The Cafi Dialogues

 

 

Civil society, academics, donors, governments of the Central African region and development partners strategize and coordinate activities for Central African rainforests at events hosted by GIZ and BMZ

 

 

 

“If demographic pressure and low efficiency of food production and wood energy systems are maintained, the forest of the Democratic Republic of the Congo could be gone by 2100”. BMZ Heiko Warnken’s speech to open the CAFI Dialogues, that took place in Bonn on 2 and 3 April, was a reminder of the urgent need to boost action for Central African forests.

 

 

 

The best actions, though, are also those based on evidence, and it is precisely for this reason that international NGOs, donors and government representatives of the Central African sub-region poured over facts, studies and ground experiences. The meeting, hosted by GIZ, was an opportunity to discuss, debate and deliberate face-to-face.

 

 

 

What hot topics drew participants in? The complex causes of forests loss in the region, the role that community forestry can have to secure lands and sustainable revenues, and possible solutions to address the growing domestic and international demand in timber.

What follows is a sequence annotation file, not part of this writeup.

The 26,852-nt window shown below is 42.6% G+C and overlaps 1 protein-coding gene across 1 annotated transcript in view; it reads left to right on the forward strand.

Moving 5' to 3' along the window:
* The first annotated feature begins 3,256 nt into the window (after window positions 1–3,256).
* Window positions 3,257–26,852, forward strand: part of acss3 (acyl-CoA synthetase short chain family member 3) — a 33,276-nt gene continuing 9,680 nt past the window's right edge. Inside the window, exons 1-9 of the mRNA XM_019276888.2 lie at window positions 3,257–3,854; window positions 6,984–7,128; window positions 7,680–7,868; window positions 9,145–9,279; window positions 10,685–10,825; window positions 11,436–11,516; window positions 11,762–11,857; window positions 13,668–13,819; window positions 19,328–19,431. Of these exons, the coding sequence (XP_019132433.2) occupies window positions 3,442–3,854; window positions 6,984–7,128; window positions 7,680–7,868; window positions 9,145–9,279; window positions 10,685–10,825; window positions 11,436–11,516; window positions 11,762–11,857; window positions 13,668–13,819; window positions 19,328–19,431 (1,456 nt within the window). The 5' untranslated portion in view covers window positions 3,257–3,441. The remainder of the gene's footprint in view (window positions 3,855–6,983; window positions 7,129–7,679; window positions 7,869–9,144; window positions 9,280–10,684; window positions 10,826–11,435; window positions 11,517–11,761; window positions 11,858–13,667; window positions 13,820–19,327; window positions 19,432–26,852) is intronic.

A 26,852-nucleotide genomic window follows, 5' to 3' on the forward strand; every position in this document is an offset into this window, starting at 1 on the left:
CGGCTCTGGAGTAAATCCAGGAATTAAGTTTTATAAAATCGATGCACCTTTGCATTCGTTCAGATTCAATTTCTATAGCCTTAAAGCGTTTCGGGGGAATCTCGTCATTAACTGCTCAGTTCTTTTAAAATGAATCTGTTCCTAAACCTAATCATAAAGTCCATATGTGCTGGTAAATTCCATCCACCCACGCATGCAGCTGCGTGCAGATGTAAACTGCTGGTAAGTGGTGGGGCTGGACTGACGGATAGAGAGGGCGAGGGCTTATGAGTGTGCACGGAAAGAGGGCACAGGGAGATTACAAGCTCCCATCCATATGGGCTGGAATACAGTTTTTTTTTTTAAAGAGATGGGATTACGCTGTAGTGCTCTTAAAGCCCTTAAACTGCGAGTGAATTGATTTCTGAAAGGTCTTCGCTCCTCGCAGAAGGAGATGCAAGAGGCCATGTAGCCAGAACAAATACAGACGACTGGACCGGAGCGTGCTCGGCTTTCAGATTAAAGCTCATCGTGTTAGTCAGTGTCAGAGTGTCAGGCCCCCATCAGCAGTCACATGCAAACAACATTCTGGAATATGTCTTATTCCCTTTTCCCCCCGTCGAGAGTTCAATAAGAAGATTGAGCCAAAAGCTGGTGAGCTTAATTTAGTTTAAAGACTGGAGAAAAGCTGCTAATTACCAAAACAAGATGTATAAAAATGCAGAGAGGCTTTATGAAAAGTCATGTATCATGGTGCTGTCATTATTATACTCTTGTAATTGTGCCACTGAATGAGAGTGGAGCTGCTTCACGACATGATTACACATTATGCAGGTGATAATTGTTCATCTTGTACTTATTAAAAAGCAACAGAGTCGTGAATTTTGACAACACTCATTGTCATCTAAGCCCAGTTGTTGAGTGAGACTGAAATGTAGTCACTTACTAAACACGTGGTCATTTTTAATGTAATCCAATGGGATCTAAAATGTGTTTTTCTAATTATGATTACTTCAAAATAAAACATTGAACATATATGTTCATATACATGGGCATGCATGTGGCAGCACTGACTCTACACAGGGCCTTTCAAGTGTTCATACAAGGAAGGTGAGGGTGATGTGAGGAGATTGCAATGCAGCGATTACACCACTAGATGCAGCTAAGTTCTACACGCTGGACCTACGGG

Whether implementing projects, researching forestry and rural development or acting as watchdogs, over 20 international NGOs accepted the invitation. All were driven, though, to reach common ground on what we know for sure and what needs more research, or, were we must, as one participant noted, " generate more light than heat".

 

 

Some consensus emerged, for example on the accelerating trends of forest loss (14 million hectares of forests were lost across the 6 CAFI partner countries over the last 5 years) and the need for research on causes and drivers after 2014, that takes into account long-term impacts, correlations and multiplier effects; or the fact that shifting agriculture is not always subsistence agriculture, and policies and actions need to ensure that it is beneficial for local populations and rural development in general. Participants also agreed that community forestry is a good way for communities to secure rights, and best when not geared exclusively towards timber production, and that formalizing the artisanal timber sector is a process that needs action both on supply (possibly through individual chain saw millers) and demand (for example making it a requirement for public bids).

 

 

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